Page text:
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The Middletown was here on November 24th to load taconite at the DM&IR Dock in West Duluth. It will be here today to do the same thing. It was built in 1942 and saw duty in both the Atlantic and the Pacific during World War 2 as a tanker. It was hit by a Japanese bomb in 1944. Since then, it has been renamed several times, rebuilt and lengthened.
*submitted to the Duluth News Tribune for publication on 12-21-2004

Cort is original 1000 footer

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The Stewart J. Cort will be here for the 43rd time this year. On each visit, taconite was loaded at Burlington Northern in Superior. Launched in 1972 at Erie, Pennsylvania, the bow and stern were built in Mississippi and welded together. This ‘vessel’ then sailed to Erie where the two pieces were split apart and a midbody was inserted between them. All parts were then welded together, creating the first 1,000 footer on the Great Lakes. Photo taken August 21, 2003.
*submitted to the Duluth News Tribune for publication on 12-20-2004

McCarthy in Duluth/Superior harbor

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The Walter J. McCarthy Jr. has been delayed by weather on Lake Superior but is expected in sometime today. Its original name was Belle River but it was changed to the current name in the spring of 1990 when Mr. McCarthy retired from his position as Chairman of the Board of Detroit Edison. Mr. McCarthy and his wife still make a trip on the boat every year. Appropriately, the boat will take coal to a Detroit Edison power plant in St. Clair, Michigan. Photo taken September 12, 2001.
*submitted to the Duluth News Tribune for publication on 12-19-2004

Michipicoten has new life

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The Canadian flagged Michipicoten will be here to take on fuel in Duluth and then move over to the Burlington Northern Dock in Superior to load taconite. It is the 7th visit to the Twin Ports for the boat this year. It is the former US flagged Elton Hoyt 2nd. As the Hoyt, it sat idle in Superior from 2000 until last year when it was purchased by Lower Lakes Towing, renamed and reflagged Canadian. Photo taken January 12, 2004.
*submitted to the Duluth News Tribune for publication on 12-18-2004

Ostkap gets tug assist

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Two tugs (bow of the Kentucky, lower right) from Great Lakes Towing brought the Swedish owned Ostkap into the berth at the AGP grain terminal in Duluth on Thursday afternoon. It is the last saltie to load grain here this season and should be departing sometime this afternoon.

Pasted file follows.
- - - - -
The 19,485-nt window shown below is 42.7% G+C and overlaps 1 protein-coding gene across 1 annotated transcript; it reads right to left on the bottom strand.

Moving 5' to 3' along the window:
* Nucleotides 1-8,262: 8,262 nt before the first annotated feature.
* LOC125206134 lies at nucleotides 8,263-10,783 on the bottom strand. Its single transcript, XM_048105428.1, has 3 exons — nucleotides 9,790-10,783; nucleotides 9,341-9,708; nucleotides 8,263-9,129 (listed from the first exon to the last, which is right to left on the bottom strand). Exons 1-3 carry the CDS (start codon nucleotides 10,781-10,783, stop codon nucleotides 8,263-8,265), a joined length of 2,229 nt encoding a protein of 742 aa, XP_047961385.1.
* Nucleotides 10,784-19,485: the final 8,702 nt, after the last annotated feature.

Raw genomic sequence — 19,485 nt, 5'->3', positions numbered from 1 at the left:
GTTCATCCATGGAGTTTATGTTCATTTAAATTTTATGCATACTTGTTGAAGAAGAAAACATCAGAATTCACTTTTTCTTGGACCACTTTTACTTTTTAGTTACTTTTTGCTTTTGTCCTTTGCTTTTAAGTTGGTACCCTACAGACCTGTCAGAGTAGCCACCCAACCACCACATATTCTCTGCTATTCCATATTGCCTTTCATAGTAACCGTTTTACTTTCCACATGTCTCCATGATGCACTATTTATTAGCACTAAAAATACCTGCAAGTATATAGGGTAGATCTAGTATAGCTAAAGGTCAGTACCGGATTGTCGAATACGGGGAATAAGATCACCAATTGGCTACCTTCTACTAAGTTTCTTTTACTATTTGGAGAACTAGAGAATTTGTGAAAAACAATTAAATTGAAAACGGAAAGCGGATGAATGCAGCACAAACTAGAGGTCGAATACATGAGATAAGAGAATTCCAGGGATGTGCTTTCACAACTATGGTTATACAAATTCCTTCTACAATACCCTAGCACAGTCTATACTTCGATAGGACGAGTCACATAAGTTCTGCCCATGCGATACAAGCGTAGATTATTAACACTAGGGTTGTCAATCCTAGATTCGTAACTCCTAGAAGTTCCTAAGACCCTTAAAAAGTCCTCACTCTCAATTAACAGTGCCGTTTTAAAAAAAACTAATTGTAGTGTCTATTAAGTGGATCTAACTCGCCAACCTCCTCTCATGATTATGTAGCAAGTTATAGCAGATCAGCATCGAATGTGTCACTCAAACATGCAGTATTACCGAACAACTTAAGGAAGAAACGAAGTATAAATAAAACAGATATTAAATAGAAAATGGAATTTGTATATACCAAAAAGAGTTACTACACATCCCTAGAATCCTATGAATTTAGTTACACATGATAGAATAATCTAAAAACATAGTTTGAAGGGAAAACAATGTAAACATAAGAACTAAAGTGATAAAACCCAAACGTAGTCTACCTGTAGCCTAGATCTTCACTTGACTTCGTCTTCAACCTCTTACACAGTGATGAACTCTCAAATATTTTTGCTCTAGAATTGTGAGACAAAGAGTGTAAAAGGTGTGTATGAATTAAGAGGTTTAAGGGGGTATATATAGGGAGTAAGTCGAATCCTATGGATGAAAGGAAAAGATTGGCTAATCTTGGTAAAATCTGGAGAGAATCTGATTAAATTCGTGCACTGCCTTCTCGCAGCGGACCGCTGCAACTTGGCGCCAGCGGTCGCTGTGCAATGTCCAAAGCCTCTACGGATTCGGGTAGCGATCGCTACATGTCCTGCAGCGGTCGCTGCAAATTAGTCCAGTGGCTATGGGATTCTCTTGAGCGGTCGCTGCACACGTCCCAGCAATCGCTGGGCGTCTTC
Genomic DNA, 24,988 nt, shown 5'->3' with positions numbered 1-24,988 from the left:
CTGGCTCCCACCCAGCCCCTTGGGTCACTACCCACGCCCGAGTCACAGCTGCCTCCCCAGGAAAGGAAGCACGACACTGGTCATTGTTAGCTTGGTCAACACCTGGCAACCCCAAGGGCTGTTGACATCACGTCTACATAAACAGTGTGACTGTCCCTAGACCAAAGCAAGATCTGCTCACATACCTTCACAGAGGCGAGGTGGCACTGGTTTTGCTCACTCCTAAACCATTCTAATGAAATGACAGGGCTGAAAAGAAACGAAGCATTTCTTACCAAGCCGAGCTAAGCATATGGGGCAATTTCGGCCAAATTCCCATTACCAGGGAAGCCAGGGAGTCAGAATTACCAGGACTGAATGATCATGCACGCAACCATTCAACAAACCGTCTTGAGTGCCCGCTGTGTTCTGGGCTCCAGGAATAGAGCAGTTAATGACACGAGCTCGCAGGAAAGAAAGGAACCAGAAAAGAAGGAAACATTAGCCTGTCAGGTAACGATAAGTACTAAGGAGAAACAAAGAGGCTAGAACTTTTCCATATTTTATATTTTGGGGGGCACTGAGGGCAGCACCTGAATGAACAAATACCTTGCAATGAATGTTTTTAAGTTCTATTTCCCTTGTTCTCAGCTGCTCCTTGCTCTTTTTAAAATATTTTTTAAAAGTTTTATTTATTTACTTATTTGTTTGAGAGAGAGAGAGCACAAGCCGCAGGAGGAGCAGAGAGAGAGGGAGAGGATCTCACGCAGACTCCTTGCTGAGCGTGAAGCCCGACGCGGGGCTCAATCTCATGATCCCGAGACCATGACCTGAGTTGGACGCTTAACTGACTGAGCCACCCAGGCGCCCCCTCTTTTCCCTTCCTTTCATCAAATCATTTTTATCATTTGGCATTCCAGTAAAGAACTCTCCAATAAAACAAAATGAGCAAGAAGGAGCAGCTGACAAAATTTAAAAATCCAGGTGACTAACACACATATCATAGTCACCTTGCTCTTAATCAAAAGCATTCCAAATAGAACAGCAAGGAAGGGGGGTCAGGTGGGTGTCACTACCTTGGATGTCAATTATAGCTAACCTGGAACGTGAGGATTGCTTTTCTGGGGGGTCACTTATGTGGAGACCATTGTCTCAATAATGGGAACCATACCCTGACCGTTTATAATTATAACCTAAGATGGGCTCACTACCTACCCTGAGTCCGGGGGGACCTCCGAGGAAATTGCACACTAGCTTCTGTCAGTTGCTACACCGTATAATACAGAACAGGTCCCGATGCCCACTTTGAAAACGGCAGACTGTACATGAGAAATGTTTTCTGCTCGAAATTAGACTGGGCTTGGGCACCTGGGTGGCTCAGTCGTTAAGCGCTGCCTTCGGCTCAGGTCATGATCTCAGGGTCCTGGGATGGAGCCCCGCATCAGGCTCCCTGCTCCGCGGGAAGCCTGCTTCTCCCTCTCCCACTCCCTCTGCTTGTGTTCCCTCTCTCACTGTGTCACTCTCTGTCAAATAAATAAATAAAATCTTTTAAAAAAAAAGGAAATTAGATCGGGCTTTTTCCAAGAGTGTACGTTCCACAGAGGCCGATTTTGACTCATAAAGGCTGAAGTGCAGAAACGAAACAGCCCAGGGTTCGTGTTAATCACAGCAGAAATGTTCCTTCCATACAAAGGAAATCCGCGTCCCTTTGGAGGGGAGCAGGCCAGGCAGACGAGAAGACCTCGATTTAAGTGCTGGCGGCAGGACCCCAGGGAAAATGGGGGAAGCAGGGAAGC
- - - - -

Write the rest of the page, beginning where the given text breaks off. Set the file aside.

*submitted to the Duluth News Tribune for publication on 12-17-2004

Ostkap last saltie of season

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Flying the flag of Gibraltar, the Swedish owned, and Russian crewed Ostkap will have the dubious distinction of being the last ocean going ship to load in Duluth Superior this season. It has been at anchor in the cold water just off the Duluth piers for several days, and should come in sometime this afternoon, and probably leave sometime Friday. Photo taken August 27, 2004.
*submitted to the Duluth News Tribune for publication on 12-16-2004

Edwin H. Gott loaded taconite

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The Edwin H. Gott was named for the President of the United States Steel Company from 1967 to 1969. This year, the boat has been loading taconite at Two Harbors, Burlington Northern (Superior) and the DM&IR Dock in West Duluth and has been taking those cargos to a variety of ports on the southern shores of the Great Lakes where the taconite is used in steel production. Some of the ports are Gary in Indiana and Ashtabula and Conneaut in Ohio.
*submitted to the Duluth News Tribune for publication on 12-15-2004

Ziemia Gornoslaska

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The Ziemia Gornoslaska was built in 1990 with that name but it quickly became the Lake Charles. Last year, it regained its original name. It will be loading both wheat and soy beans here. It, along with the Ostkap, also arriving today, will be the last two salt water ships to load in Duluth this season. The ship is owned by the Polish Steamship Company. Photo taken May 24, 2003.
*submitted to the Duluth News Tribune for publication on 12-14-2004

Barker slowed by wind

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The James R. Barker is due in Duluth today although it may be late because of the high winds on Lake Superior. Last night, the boat was anchored off Marquette, Michigan. The Columbia Star departed Duluth on Sunday and stayed close to the North Shore as it moved east on Lake Superior with a load of coal for Nanticoke, Ontario.
*submitted to the Duluth News Tribune for publication on 12-13-2004

Columbia Star visits are many

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Last August 15th, the Columbia Star departed Duluth (above) as the Lift Bridge came down behind her. That was the 16th visit the boat made to the Twin Ports. Today, it is here for the 42nd time.
*submitted to the Duluth News Tribune for publication on 12-12-2004

Munson here often

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The John G. Munson will be here for the 16th time this season. It will discharge limestone loaded at Stoneport, Michigan and then go to Two Harbors to load taconite. Built in 1952, the boat’s deep throated steam whistle, counted by many to be the best on the Great Lakes, has been operating on the Great Lakes for over 50 years.